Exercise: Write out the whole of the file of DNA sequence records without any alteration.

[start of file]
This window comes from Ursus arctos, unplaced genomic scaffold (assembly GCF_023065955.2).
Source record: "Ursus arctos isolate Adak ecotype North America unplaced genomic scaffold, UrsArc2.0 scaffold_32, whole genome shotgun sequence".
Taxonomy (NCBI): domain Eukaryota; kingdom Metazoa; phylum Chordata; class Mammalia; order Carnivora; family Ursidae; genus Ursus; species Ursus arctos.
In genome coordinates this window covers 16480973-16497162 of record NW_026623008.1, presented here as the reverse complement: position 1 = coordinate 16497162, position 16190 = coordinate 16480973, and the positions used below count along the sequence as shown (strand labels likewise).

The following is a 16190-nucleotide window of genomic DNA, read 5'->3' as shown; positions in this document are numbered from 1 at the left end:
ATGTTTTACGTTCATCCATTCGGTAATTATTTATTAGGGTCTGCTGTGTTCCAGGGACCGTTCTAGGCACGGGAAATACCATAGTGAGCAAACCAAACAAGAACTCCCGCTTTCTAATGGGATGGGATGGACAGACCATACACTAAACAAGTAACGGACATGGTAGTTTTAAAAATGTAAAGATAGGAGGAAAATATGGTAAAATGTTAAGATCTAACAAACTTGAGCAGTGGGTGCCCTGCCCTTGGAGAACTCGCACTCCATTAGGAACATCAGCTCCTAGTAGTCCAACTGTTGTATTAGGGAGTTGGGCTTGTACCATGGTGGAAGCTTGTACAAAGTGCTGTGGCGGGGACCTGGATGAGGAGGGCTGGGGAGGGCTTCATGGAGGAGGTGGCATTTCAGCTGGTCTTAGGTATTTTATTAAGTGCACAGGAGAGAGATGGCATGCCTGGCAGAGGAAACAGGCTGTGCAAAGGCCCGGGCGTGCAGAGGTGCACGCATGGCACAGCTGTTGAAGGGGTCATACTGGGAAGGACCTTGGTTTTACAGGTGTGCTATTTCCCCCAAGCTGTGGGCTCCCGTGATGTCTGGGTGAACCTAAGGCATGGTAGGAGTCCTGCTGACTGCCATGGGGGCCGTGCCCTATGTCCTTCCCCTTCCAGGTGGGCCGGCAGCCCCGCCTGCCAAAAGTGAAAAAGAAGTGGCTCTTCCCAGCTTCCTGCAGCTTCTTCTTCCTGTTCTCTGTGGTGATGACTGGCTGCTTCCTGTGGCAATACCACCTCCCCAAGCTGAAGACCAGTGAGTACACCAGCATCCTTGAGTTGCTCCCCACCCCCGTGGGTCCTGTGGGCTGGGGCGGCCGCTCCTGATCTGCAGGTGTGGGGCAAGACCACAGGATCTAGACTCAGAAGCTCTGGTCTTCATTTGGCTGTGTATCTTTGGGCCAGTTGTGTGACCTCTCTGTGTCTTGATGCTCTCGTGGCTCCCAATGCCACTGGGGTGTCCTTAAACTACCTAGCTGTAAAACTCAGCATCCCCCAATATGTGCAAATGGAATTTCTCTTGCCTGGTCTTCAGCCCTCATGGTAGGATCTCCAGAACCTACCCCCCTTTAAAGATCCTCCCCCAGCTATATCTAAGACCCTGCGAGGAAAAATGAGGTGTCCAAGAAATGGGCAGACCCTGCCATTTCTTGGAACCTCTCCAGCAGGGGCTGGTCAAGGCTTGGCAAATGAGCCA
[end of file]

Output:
This window comes from Ursus arctos, unplaced genomic scaffold (assembly GCF_023065955.2).
Source record: "Ursus arctos isolate Adak ecotype North America unplaced genomic scaffold, UrsArc2.0 scaffold_32, whole genome shotgun sequence".
Taxonomy (NCBI): domain Eukaryota; kingdom Metazoa; phylum Chordata; class Mammalia; order Carnivora; family Ursidae; genus Ursus; species Ursus arctos.
In genome coordinates this window covers 16480973-16497162 of record NW_026623008.1, presented here as the reverse complement: position 1 = coordinate 16497162, position 16190 = coordinate 16480973, and the positions used below count along the sequence as shown (strand labels likewise).

The following is a 16190-nucleotide window of genomic DNA, read 5'->3' as shown; positions in this document are numbered from 1 at the left end:
ATGTTTTACGTTCATCCATTCGGTAATTATTTATTAGGGTCTGCTGTGTTCCAGGGACCGTTCTAGGCACGGGAAATACCATAGTGAGCAAACCAAACAAGAACTCCCGCTTTCTAATGGGATGGGATGGACAGACCATACACTAAACAAGTAACGGACATGGTAGTTTTAAAAATGTAAAGATAGGAGGAAAATATGGTAAAATGTTAAGATCTAACAAACTTGAGCAGTGGGTGCCCTGCCCTTGGAGAACTCGCACTCCATTAGGAACATCAGCTCCTAGTAGTCCAACTGTTGTATTAGGGAGTTGGGCTTGTACCATGGTGGAAGCTTGTACAAAGTGCTGTGGCGGGGACCTGGATGAGGAGGGCTGGGGAGGGCTTCATGGAGGAGGTGGCATTTCAGCTGGTCTTAGGTATTTTATTAAGTGCACAGGAGAGAGATGGCATGCCTGGCAGAGGAAACAGGCTGTGCAAAGGCCCGGGCGTGCAGAGGTGCACGCATGGCACAGCTGTTGAAGGGGTCATACTGGGAAGGACCTTGGTTTTACAGGTGTGCTATTTCCCCCAAGCTGTGGGCTCCCGTGATGTCTGGGTGAACCTAAGGCATGGTAGGAGTCCTGCTGACTGCCATGGGGGCCGTGCCCTATGTCCTTCCCCTTCCAGGTGGGCCGGCAGCCCCGCCTGCCAAAAGTGAAAAAGAAGTGGCTCTTCCCAGCTTCCTGCAGCTTCTTCTTCCTGTTCTCTGTGGTGATGACTGGCTGCTTCCTGTGGCAATACCACCTCCCCAAGCTGAAGACCAGTGAGTACACCAGCATCCTTGAGTTGCTCCCCACCCCCGTGGGTCCTGTGGGCTGGGGCGGCCGCTCCTGATCTGCAGGTGTGGGGCAAGACCACAGGATCTAGACTCAGAAGCTCTGGTCTTCATTTGGCTGTGTATCTTTGGGCCAGTTGTGTGACCTCTCTGTGTCTTGATGCTCTCGTGGCTCCCAATGCCACTGGGGTGTCCTTAAACTACCTAGCTGTAAAACTCAGCATCCCCCAATATGTGCAAATGGAATTTCTCTTGCCTGGTCTTCAGCCCTCATGGTAGGATCTCCAGAACCTACCCCCCTTTAAAGATCCTCCCCCAGCTATATCTAAGACCCTGCGAGGAAAAATGAGGTGTCCAAGAAATGGGCAGACCCTGCCATTTCTTGGAACCTCTCCAGCAGGGGCTGGTCAAGGCTTGGCAAATGAGCCA